Currently there are around 400 or more instructions, reserved symbols or assembler/compiler directives, and of course operations and functions. Given the fact that projects (and so, source code) is getting ever larger with a typical project ranging from 10,000 upto 100,000 lines of code, the need for an efficient string-search to locate a particular symbol is vital.
On a typical line of source code there could be around 4 symbols which need to be scanned, found and processed. Also when you take into account macros, text-equates, register names and so on... speed is even more important.
When searching for a particular string we could use a single loop, but as more and more symbols are added into the symbol-table (our dictionary of ASCII byte sequences) the time taken would get worse and worse.
We need to break up the vast number of these strings to help narrow down the search more quickly. Something like a binary-search wouldn't really help because the order in which strings are added to the symbol-table is almost random, (i.e. symbols are not added in an alphabetical order). We would end up having to sort the entire symbol-table every time we added a new symbol.
But, we could use the number of characters in each string to group together every symbol with the same length (e.g. "ADD" "SUB" "ECX" "END" etc.). Now when we come to find a particular symbol in the symbol-table we use the length of the symbol, index into a table and compare each string until we either find a match or run out of symbols.
By using the length of a symbol to divide up a large symbol-table we have used it as a form of "hash", although it's a very basic hash, it does demonstrate the basic idea of one. But there is a much better way.
Many years ago I wrote a 68000 assembler on the old Atari ST, after performing a few tests for help speed up the string searching I discovered that the length method wasn't that good because most symbols (labels, equates, macros) had roughly the same length of between 6 and 10 characters. #:o(
A widely used hash technique is the multiply by 13 method. This was in the Amiga disk function (if I remember correctly). As you fetch each character in the symbol name you multiply the current total by 13 and then add this new character to the total.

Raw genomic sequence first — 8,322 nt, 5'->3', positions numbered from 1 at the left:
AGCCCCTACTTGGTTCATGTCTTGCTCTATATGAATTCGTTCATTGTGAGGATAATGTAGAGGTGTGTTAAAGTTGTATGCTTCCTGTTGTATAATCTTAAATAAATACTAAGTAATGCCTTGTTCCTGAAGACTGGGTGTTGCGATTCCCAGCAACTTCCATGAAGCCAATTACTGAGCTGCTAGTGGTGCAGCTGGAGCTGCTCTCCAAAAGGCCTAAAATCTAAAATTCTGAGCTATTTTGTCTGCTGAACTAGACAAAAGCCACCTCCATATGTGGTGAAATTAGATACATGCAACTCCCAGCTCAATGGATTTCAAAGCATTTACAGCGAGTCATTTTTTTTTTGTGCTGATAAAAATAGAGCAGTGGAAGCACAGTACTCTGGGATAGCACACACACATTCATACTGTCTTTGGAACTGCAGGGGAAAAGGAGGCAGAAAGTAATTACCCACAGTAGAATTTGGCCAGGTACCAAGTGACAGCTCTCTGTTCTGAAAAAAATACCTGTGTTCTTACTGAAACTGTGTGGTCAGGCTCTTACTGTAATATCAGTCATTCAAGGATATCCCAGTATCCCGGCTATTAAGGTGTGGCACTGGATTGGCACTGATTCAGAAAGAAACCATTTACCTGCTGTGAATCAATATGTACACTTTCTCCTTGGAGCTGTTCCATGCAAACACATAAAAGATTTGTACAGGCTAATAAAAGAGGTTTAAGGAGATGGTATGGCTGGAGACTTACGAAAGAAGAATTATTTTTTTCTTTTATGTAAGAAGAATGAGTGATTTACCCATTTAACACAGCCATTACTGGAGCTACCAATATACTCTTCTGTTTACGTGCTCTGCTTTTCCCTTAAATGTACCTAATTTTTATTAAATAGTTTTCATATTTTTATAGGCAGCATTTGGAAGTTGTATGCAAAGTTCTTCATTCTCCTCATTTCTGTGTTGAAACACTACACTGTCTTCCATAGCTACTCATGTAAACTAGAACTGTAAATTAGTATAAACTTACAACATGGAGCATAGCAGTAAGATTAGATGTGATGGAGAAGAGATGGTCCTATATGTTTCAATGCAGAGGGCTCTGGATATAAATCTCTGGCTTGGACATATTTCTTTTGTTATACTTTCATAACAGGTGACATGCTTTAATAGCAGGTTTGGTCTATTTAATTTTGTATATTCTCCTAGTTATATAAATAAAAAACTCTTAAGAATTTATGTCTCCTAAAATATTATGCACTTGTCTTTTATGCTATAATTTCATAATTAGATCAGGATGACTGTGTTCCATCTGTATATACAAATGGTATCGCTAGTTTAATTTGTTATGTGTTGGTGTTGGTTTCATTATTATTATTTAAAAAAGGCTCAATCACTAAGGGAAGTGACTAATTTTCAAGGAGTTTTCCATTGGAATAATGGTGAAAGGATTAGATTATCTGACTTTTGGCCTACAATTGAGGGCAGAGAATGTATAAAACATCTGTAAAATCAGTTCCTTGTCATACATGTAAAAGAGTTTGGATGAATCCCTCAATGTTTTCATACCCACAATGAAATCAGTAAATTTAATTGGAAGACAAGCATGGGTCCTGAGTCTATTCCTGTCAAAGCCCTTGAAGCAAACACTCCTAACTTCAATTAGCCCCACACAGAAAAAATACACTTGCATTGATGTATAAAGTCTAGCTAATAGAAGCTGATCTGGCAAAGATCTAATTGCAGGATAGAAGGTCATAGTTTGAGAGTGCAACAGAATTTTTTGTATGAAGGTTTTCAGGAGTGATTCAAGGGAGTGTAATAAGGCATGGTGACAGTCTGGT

total = 0
symblen = 0
While newchar is valid
total = ( total * 13 ) + newchar
newchar = InputByte()
symblen + 1
This 'total' is a hash of the entire symbol-string, and so it can be used to quickly narrow down a search in the symbol-table. For example, you could logically AND this total with 3FF hex to form a 10 bit value and use that directly as an index into a table of starting nodes. Each node would describe an unique string (e.g. "DrawSprite" or "TrackerCountDown") and have a link to the next node which shares the same hash value. This way you only compare the number of symbols which share the same hash value. In the most ideal situation symbols will be distrubuted evenly throughout the entire 10 bit (1024 entry) start table, so we have given 10,000 symbols we would only need to compare about 9 strings!!
But this assumes that every symbol was the same length. In fact this can help reduce the number of string compares even further. In the node structure we could add another link; "LengthLink". This is used to narrow down our search to only the symbol which share the same hash and the same length.
A node structure for a symbol could look like this:
NextLink dw ? ; pointer to the next symbol of the same hash
; and same length
LengthLink dw ? ; pointer to the next symbol of the same hash
; but of a different length
Length dw ? ; number of character in the following string
String dw ? ; address of the ASCII string
The process goes something like this:
1. Scan the symbol "search" string, create the hash and count the length.
2. Index into the hashtable using the hash, this gives the starting node. If the hashtable entry is 0 (null), then there is no string which matches the hash, so define the new entry in the hashtable, and finish.
3. If the node's string length <> symbol string length then follow the "LengthLink" pointer and repeat until we find the correct length.
4. Compare the node's string against the search string, if it is equal then we have found the string, so quit. Otherwise follow the "NextLink" and repeat the process.
As you can hopefully see, it's an efficient way to reduce the number of string compares. First the hash divides the number of possible searches by 1024 or so, and then the length of the symbol reduces this further. And all of this happens before a single string-compare has been done.
A groovy new hash technique
Some time ago I had a nice idea to improve the string hashing function, and it all came from thinking about disks, sectors and formatting.
Okay, so what do we need for a hashing function?
It must produce the greatest number of hash values for the widest number of input strings. It should be very fast and it give the same, identical value for the same, identical input string. And most important of all, the hash value must be much smaller than the input string, a word or a byte is ideal. Similar string should give very different hash values.
There is something which already does this...
Do the letters C...R...C... ring any bells?
After reading about CRCs and writing a simple test program, it does indeed seem to work and it's no slower than the "multiply by 13" method.
Well, that's my 3rd article for Hugi done. I hope it wasn't too dull. If you are still having problems trying to understand the techniques used here then try reading about "Linked-Lists" and "Binary-Trees" in case you need a little reminder.